Government last week directed the exclusion of some imports from its reduction in benchmark values by a range of 30 percent to 50 percent, which has been implemented with effect from April 4, 2019.
This has not gone down too well with certain trade groups. GUTA’s Welfare Officer, Benjamin Yeboah, warned that the 50% reduction had gone a long way to ensure compliance by importers at the various points of entry, and with this reversed some importers might resort to smuggling.
His argument is that if smuggling should occur as a result of the reversal, government will lose revenue generated from the ports and borders. On the other hand, the Importers and Exporters Association of Ghana have also reacted angrily concerning the reversal – threatening that the move will inform how its members will vote in December.
From the standpoint of government, the reduction has simply not generated the desired results. Another possible reason could be that the Association of Ghana Industries has protested the benchmark value reduction, arguing that it has made imports more price-competitive against locally manufactured goods.
The Importers and Exporters Association of Ghana believes the reversal smacks of a lack of candor on the part of government, noting that it even happened to spare-parts dealers at Abossey Okai when they were promised a reduction in import duties.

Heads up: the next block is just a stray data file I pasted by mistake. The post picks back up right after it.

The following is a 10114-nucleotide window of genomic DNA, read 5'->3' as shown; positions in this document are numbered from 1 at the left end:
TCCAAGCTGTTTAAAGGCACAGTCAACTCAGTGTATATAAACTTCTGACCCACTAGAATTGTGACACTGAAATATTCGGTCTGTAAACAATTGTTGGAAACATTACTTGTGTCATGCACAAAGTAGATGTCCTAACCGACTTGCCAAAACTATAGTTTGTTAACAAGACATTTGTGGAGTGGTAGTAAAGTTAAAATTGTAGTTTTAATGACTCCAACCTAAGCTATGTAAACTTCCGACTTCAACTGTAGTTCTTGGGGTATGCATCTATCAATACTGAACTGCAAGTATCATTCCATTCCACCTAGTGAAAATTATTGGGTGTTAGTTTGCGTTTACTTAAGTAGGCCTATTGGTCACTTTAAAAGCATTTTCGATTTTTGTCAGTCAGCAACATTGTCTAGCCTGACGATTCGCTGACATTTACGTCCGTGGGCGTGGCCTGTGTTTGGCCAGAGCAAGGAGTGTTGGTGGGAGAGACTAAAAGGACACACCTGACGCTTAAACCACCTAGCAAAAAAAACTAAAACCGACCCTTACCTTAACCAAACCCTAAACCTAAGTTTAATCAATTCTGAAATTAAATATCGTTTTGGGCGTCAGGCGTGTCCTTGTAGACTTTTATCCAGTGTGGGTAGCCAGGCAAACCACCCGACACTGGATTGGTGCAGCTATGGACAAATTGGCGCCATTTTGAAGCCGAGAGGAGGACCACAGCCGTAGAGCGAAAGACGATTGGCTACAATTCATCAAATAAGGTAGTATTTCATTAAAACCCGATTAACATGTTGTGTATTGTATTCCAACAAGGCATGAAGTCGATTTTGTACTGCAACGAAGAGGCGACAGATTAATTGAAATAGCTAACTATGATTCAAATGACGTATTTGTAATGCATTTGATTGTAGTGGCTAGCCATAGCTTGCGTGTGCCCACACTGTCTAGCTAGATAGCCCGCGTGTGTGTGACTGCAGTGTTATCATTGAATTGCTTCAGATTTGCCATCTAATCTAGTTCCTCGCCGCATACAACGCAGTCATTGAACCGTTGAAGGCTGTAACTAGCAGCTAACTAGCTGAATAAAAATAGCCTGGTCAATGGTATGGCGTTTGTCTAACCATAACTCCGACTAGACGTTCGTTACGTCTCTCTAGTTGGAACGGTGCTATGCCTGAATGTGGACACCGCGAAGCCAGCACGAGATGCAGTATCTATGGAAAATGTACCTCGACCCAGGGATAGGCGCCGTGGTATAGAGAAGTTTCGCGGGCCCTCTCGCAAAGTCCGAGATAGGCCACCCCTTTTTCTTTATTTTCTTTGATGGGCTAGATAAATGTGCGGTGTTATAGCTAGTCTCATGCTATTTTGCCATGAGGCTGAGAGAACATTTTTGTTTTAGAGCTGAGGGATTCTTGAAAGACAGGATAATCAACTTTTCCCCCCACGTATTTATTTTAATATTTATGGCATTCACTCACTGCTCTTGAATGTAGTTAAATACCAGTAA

Sensing the general dissatisfaction from its stakeholders, we believe some form of engagement with key stakeholders would have elicited a more accommodating response; or, at least, they would have been brought onboard.
However, the revelation has come as a shock – with some terming it a betrayal of trust. This could have been avoided had government sought the consent of key players before announcing the reversal. Anyway, Vice President Mahamudu Bawumia noted that the values applied by Ghana were much higher than those applied at competing ports – in some cases 100 percent to 200 percent higher – when he first announced the reduction in benchmark import values at the beginning of April 2019.
What has changed since then is hard to fathom, and that is why we can understand the frustration of importers and exporters. A middle-ground will have to be reached to gain consensus. Harmony between trade associations and the Ghana Revenue Authority is crucial for maintaining industrial peace.